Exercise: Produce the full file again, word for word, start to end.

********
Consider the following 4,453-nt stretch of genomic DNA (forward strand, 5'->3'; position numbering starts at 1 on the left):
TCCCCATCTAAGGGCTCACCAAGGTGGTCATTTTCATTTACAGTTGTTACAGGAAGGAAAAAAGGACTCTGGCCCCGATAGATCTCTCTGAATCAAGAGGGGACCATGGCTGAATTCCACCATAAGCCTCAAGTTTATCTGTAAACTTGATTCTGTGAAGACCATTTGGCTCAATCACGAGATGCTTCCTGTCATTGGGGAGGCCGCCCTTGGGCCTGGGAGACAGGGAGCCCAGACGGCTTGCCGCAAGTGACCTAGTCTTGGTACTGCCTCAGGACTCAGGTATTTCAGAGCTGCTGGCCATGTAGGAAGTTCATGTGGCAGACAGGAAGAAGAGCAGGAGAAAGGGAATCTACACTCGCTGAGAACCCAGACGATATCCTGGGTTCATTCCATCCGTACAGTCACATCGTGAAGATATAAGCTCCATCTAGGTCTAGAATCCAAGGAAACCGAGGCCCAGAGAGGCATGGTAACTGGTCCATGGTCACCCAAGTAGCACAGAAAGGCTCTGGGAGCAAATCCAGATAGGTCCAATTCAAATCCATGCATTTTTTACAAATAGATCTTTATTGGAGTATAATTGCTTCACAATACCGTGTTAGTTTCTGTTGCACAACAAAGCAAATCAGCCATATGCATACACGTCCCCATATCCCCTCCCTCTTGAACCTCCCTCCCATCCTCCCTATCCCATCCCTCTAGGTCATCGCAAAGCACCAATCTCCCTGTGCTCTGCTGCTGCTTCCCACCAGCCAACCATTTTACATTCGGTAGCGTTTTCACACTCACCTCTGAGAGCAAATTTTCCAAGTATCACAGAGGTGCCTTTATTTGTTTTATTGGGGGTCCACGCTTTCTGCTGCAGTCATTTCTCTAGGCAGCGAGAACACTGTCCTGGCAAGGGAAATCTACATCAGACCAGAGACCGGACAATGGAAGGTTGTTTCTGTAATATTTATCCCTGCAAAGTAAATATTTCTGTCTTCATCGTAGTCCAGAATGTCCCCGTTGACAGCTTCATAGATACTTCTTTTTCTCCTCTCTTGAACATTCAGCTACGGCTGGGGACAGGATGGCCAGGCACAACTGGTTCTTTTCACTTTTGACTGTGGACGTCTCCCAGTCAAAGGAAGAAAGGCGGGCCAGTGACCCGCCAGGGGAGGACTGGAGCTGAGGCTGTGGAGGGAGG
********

Consider the following 4,453-nt stretch of genomic DNA (forward strand, 5'->3'; position numbering starts at 1 on the left):
TCCCCATCTAAGGGCTCACCAAGGTGGTCATTTTCATTTACAGTTGTTACAGGAAGGAAAAAAGGACTCTGGCCCCGATAGATCTCTCTGAATCAAGAGGGGACCATGGCTGAATTCCACCATAAGCCTCAAGTTTATCTGTAAACTTGATTCTGTGAAGACCATTTGGCTCAATCACGAGATGCTTCCTGTCATTGGGGAGGCCGCCCTTGGGCCTGGGAGACAGGGAGCCCAGACGGCTTGCCGCAAGTGACCTAGTCTTGGTACTGCCTCAGGACTCAGGTATTTCAGAGCTGCTGGCCATGTAGGAAGTTCATGTGGCAGACAGGAAGAAGAGCAGGAGAAAGGGAATCTACACTCGCTGAGAACCCAGACGATATCCTGGGTTCATTCCATCCGTACAGTCACATCGTGAAGATATAAGCTCCATCTAGGTCTAGAATCCAAGGAAACCGAGGCCCAGAGAGGCATGGTAACTGGTCCATGGTCACCCAAGTAGCACAGAAAGGCTCTGGGAGCAAATCCAGATAGGTCCAATTCAAATCCATGCATTTTTTACAAATAGATCTTTATTGGAGTATAATTGCTTCACAATACCGTGTTAGTTTCTGTTGCACAACAAAGCAAATCAGCCATATGCATACACGTCCCCATATCCCCTCCCTCTTGAACCTCCCTCCCATCCTCCCTATCCCATCCCTCTAGGTCATCGCAAAGCACCAATCTCCCTGTGCTCTGCTGCTGCTTCCCACCAGCCAACCATTTTACATTCGGTAGCGTTTTCACACTCACCTCTGAGAGCAAATTTTCCAAGTATCACAGAGGTGCCTTTATTTGTTTTATTGGGGGTCCACGCTTTCTGCTGCAGTCATTTCTCTAGGCAGCGAGAACACTGTCCTGGCAAGGGAAATCTACATCAGACCAGAGACCGGACAATGGAAGGTTGTTTCTGTAATATTTATCCCTGCAAAGTAAATATTTCTGTCTTCATCGTAGTCCAGAATGTCCCCGTTGACAGCTTCATAGATACTTCTTTTTCTCCTCTCTTGAACATTCAGCTACGGCTGGGGACAGGATGGCCAGGCACAACTGGTTCTTTTCACTTTTGACTGTGGACGTCTCCCAGTCAAAGGAAGAAAGGCGGGCCAGTGACCCGCCAGGGGAGGACTGGAGCTGAGGCTGTGGAGGGAGG